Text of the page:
I like weekly newsletters because there is time to plan and produce the next article and tell people about news or product updates that happened.
Quantity instead of quality is always better.
That's why we only send weekly newsletters to our audience. The emails we send always feature our most recent article mostly on email marketing or email design.
Bi-weekly newsletters are probably the most convenient ones. They require fewer resources and not bothering at all. The perfect method for those companies who still sell primarily offline.
Check out your inbox for inspiration
The best tip I can give you is to go to your email inbox to see what kind of newsletters you've received.
Analyze them, decide which one you like and don't like. Try to figure out the reason and apply the best practice to your emails.
The Product Update Newsletter
Your users will love this one. You work hard to provide an excellent service for them and they are keen to know about every feature they can use.
In this email, SEMrush offers some help to guide their subscribers through the new features. This is great lead-nurturing here. Not pushy but friendly.
For more inspiration, see 25 more features announcement email design examples.
The Event Newsletter
If you regularly organize events you must learn the art of event invitation emails.
Include in your copy what will take place, when and where. You can also include a map with the direction.
In this case, the recipient can join the live news show by clicking on the Watch Line on Twitter button. The user experience is as seamless as it should be.
Don't forget to send event reminders to the RSVPs. It can happen that people forget about your events so it's always a good decision to give them a heads up.
The Blog Newsletter
Sharing your blog post by email is a great way to distribute your content. Although it's very likely that your recipients won't share your article, it doesn't mean that it's pointless to write.
People are normally not ready to buy. But if they need you, they will remember you thanks to your fantastic content.
Your articles show that you know your field, therefore your audience trust you. This is powerful when it comes to decision making.
The Announcement Newsletter
Do you have any offer you want to share with the world? Be sure that you are straightforward and tell your recipients what your email is about. No need for sugarcoating.
Newsletter for E-commerce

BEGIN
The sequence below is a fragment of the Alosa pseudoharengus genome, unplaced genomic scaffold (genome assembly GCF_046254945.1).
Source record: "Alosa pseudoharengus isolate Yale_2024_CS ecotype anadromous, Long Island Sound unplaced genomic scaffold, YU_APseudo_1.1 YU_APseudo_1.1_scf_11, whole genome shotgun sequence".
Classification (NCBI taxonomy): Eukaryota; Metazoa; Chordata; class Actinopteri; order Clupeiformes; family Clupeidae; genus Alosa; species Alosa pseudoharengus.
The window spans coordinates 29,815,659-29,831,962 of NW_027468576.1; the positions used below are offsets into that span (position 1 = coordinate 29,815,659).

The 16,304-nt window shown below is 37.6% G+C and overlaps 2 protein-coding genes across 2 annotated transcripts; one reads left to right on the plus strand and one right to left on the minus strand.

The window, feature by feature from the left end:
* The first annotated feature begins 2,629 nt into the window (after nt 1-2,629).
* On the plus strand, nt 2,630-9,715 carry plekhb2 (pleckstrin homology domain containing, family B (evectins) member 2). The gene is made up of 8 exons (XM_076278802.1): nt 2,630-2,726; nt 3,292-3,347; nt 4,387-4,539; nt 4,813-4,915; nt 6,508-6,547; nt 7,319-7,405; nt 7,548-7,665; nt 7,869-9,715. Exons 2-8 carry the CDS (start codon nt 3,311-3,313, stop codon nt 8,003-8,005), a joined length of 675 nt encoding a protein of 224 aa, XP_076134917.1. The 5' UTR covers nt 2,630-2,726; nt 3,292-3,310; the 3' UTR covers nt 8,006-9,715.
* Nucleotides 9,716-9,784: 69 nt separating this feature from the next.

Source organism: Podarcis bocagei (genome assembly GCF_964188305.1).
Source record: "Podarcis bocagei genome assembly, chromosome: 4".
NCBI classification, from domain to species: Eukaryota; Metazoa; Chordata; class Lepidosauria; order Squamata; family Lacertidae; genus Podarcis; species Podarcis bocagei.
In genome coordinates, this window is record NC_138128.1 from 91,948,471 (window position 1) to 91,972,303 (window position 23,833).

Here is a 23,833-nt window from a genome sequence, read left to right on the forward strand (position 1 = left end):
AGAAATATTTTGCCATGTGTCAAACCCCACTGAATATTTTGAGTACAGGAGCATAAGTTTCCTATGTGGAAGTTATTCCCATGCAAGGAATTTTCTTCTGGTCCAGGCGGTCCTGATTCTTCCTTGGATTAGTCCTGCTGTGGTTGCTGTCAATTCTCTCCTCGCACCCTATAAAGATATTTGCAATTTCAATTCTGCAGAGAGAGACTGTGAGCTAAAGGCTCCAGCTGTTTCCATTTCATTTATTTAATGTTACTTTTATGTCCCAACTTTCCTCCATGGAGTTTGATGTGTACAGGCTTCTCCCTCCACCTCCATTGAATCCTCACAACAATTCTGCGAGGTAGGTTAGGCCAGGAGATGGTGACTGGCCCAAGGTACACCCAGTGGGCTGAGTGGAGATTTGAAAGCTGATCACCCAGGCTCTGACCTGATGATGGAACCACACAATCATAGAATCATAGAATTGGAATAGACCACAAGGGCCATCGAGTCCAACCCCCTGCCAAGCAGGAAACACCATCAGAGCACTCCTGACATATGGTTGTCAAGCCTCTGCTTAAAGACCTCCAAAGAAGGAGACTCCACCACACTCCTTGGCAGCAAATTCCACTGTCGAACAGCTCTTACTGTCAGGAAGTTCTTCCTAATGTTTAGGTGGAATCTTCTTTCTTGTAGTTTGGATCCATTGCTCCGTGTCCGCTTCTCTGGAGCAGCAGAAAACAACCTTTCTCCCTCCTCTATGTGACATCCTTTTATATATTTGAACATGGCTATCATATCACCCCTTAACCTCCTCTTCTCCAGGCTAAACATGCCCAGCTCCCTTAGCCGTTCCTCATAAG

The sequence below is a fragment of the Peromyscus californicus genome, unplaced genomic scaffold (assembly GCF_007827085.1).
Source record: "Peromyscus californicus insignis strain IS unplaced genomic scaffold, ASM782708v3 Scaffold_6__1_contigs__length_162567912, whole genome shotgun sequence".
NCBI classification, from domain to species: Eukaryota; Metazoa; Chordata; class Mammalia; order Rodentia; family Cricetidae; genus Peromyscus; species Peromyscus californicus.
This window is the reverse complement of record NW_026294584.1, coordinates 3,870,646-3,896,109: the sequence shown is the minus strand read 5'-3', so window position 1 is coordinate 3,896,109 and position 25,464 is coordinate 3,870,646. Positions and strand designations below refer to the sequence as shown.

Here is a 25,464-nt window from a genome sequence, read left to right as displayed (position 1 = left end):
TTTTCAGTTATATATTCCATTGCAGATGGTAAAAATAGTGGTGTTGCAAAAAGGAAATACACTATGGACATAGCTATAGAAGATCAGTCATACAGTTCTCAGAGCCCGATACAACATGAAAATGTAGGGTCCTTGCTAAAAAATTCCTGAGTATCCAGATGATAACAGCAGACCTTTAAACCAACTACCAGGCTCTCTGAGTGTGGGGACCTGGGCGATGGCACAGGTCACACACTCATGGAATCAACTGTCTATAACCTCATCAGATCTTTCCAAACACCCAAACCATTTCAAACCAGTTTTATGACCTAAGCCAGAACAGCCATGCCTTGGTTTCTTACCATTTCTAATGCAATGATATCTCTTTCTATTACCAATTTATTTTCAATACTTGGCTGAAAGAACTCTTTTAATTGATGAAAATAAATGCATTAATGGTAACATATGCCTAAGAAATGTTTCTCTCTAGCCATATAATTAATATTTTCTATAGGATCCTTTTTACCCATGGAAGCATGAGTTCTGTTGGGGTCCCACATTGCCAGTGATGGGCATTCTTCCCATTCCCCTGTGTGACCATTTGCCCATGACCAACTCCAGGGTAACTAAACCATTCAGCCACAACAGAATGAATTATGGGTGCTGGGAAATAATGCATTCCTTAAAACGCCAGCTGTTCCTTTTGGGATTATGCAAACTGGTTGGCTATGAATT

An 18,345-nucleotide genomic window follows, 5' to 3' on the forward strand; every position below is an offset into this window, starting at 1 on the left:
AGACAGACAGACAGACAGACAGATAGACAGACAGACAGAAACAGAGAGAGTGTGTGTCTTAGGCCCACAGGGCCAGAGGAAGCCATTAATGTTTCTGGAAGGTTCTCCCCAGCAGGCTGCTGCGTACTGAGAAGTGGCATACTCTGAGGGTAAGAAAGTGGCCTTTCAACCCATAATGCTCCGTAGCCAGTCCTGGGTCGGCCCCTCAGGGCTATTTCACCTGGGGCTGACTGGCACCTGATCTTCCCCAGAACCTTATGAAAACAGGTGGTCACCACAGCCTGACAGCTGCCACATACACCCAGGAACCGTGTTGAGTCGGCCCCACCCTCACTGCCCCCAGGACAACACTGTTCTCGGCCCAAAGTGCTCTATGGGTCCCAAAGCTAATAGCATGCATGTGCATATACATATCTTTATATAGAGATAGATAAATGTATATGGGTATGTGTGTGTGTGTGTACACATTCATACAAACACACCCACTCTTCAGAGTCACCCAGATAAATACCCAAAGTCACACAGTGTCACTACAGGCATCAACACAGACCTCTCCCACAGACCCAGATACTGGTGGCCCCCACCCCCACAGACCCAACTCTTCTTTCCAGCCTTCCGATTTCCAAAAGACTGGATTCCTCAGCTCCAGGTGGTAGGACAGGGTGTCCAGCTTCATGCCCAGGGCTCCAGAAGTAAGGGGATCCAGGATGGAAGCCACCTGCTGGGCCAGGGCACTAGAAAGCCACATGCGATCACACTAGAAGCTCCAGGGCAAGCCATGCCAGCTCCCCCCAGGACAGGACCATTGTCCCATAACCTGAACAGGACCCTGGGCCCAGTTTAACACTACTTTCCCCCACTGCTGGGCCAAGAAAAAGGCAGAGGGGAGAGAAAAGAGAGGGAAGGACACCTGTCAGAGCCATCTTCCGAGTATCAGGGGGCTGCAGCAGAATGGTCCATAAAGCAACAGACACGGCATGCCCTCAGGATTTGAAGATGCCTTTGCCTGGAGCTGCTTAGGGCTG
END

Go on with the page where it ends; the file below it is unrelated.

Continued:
In this example, Accessorize used an animated GIF and a really short teaser. Straight to the point. It's enough to see that there is a 3 For 2 promotion, you just click on the Shop Now button without thinking.
You can use Gifmaker to create great GIFs. Don't overdo them though. You can animate your very first image only otherwise your email would look weird.
Also, keep in mind that not every email client will play your fancy animated GIF. For example, Outlook 2007+ and Windows Phone 7 will only display the first frame of your image.
This classic method is to create a sense of urgency. Make sure you include what the recipients have to do and when it should happen. That triggers them so they act.
Here you can see how to add a countdown timer to your email.
The Seasonal Wishes
This Christmas email newsletter shows a good example how to thank your customers for choosing you. Send a little reminder that shows you care about them.
Note: If you still haven't found an example or a template that you want to use in your campaigns, you can take a look at our email template collection with already predesigned newsletter templates.
You can modify them using this free email template designer, builder, and editor.
How can you grow the number of email subscribers?
There are different ways how you can get email addresses of your site's visitors. Here are some of the ways that can help you:
Create content upgrades tailored to your pages. We found that the most effective way to grow a high-quality email list.
Create a site-wide upgrade - in order to boost your email list you need to collect emails from almost every single page on your site in multiple ways. We've found that just "subscribe to our newsletter" message doesn't really work. Instead you should be giving something valuable to your reader in exchange for their email:
Add giveaway popup. According to the recent Sumo's case study, exit popup generated over 40,000+ subscribers in just 10 months.
You can find more actionable tips to grow your email list from this post.
What to do if someone never opens your newsletters?
You should let them go. I know, it's a painful process. It was so hard to get those leads and suddenly you lose them.
But you have one more last chance to act upon. Send your lead an email and ask them to confirm their subscription again.
If these inactive leads are still interested in, they will act and make sure they won't ignore you again. If this tactic doesn't work then it's time to say Goodbye. Your recipients won't be annoyed and you can also focus on people who want to engage with you.
Of course, if someone unsubscribes your list you have to wave to them as well. Don't send more emails to them. Ever.
What can you get out of your newsletter marketing efforts?
Newsletters are important parts of your communication strategy. You may think that emails are so 20th Century but I can assure you, they are still hot and convert well.
Increase conversion and ROI (Return On Investment)
Build trust with your audience
Drive attention to your offer
Be in your audience's life, be people's friend
Drive traffic to your website
Have one more owned channel you can control
You can win a lot by using the right email marketing strategy. It all starts with respecting your audience and sending them what they want.
Precise planning and quality content are as important as being reliable and sending newsletters at the right time.
Luckily, the outcome of your email marketing campaigns can be improved by analyzing the data and creating actionable insights.
Use these insights to write a successful email newsletter that delivers the value to your email subscribers.